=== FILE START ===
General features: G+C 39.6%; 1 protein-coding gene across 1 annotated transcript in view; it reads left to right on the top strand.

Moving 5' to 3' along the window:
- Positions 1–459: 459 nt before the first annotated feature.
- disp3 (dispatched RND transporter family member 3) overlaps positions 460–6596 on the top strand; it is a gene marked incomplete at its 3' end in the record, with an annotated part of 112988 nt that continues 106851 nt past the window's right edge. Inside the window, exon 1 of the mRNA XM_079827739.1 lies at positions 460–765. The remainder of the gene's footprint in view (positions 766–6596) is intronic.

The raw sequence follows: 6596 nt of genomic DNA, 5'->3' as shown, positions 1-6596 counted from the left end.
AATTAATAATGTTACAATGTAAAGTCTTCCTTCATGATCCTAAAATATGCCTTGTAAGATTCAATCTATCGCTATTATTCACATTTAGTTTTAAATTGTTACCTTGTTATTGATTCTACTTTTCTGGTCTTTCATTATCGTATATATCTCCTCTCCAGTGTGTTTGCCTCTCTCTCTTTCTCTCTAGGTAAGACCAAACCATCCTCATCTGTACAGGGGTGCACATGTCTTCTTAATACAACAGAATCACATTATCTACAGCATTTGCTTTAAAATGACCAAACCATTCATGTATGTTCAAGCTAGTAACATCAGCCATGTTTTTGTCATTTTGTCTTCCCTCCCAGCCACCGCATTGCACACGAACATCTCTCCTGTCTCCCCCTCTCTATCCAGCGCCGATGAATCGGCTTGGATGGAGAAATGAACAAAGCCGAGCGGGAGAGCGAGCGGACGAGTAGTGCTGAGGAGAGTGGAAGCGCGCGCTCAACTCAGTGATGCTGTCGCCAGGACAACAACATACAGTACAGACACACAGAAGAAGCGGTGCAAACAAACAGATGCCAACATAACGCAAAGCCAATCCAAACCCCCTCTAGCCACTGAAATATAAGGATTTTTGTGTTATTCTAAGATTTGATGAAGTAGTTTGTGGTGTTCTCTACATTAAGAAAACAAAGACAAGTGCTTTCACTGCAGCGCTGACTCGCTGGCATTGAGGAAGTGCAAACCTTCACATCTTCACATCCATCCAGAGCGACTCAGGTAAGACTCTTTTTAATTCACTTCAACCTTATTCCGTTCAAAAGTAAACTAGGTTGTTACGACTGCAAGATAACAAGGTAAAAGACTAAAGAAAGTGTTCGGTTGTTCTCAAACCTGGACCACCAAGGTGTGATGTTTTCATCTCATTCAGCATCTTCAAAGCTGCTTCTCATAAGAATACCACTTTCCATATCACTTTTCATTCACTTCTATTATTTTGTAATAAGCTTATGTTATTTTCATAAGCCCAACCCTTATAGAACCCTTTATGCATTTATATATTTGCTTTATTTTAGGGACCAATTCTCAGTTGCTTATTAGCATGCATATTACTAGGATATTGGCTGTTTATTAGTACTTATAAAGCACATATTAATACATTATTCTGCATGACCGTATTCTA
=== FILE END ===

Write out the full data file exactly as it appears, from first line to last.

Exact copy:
General features: G+C 39.6%; 1 protein-coding gene across 1 annotated transcript in view; it reads left to right on the top strand.

Moving 5' to 3' along the window:
- Positions 1–459: 459 nt before the first annotated feature.
- disp3 (dispatched RND transporter family member 3) overlaps positions 460–6596 on the top strand; it is a gene marked incomplete at its 3' end in the record, with an annotated part of 112988 nt that continues 106851 nt past the window's right edge. Inside the window, exon 1 of the mRNA XM_079827739.1 lies at positions 460–765. The remainder of the gene's footprint in view (positions 766–6596) is intronic.

The raw sequence follows: 6596 nt of genomic DNA, 5'->3' as shown, positions 1-6596 counted from the left end.
AATTAATAATGTTACAATGTAAAGTCTTCCTTCATGATCCTAAAATATGCCTTGTAAGATTCAATCTATCGCTATTATTCACATTTAGTTTTAAATTGTTACCTTGTTATTGATTCTACTTTTCTGGTCTTTCATTATCGTATATATCTCCTCTCCAGTGTGTTTGCCTCTCTCTCTTTCTCTCTAGGTAAGACCAAACCATCCTCATCTGTACAGGGGTGCACATGTCTTCTTAATACAACAGAATCACATTATCTACAGCATTTGCTTTAAAATGACCAAACCATTCATGTATGTTCAAGCTAGTAACATCAGCCATGTTTTTGTCATTTTGTCTTCCCTCCCAGCCACCGCATTGCACACGAACATCTCTCCTGTCTCCCCCTCTCTATCCAGCGCCGATGAATCGGCTTGGATGGAGAAATGAACAAAGCCGAGCGGGAGAGCGAGCGGACGAGTAGTGCTGAGGAGAGTGGAAGCGCGCGCTCAACTCAGTGATGCTGTCGCCAGGACAACAACATACAGTACAGACACACAGAAGAAGCGGTGCAAACAAACAGATGCCAACATAACGCAAAGCCAATCCAAACCCCCTCTAGCCACTGAAATATAAGGATTTTTGTGTTATTCTAAGATTTGATGAAGTAGTTTGTGGTGTTCTCTACATTAAGAAAACAAAGACAAGTGCTTTCACTGCAGCGCTGACTCGCTGGCATTGAGGAAGTGCAAACCTTCACATCTTCACATCCATCCAGAGCGACTCAGGTAAGACTCTTTTTAATTCACTTCAACCTTATTCCGTTCAAAAGTAAACTAGGTTGTTACGACTGCAAGATAACAAGGTAAAAGACTAAAGAAAGTGTTCGGTTGTTCTCAAACCTGGACCACCAAGGTGTGATGTTTTCATCTCATTCAGCATCTTCAAAGCTGCTTCTCATAAGAATACCACTTTCCATATCACTTTTCATTCACTTCTATTATTTTGTAATAAGCTTATGTTATTTTCATAAGCCCAACCCTTATAGAACCCTTTATGCATTTATATATTTGCTTTATTTTAGGGACCAATTCTCAGTTGCTTATTAGCATGCATATTACTAGGATATTGGCTGTTTATTAGTACTTATAAAGCACATATTAATACATTATTCTGCATGACCGTATTCTA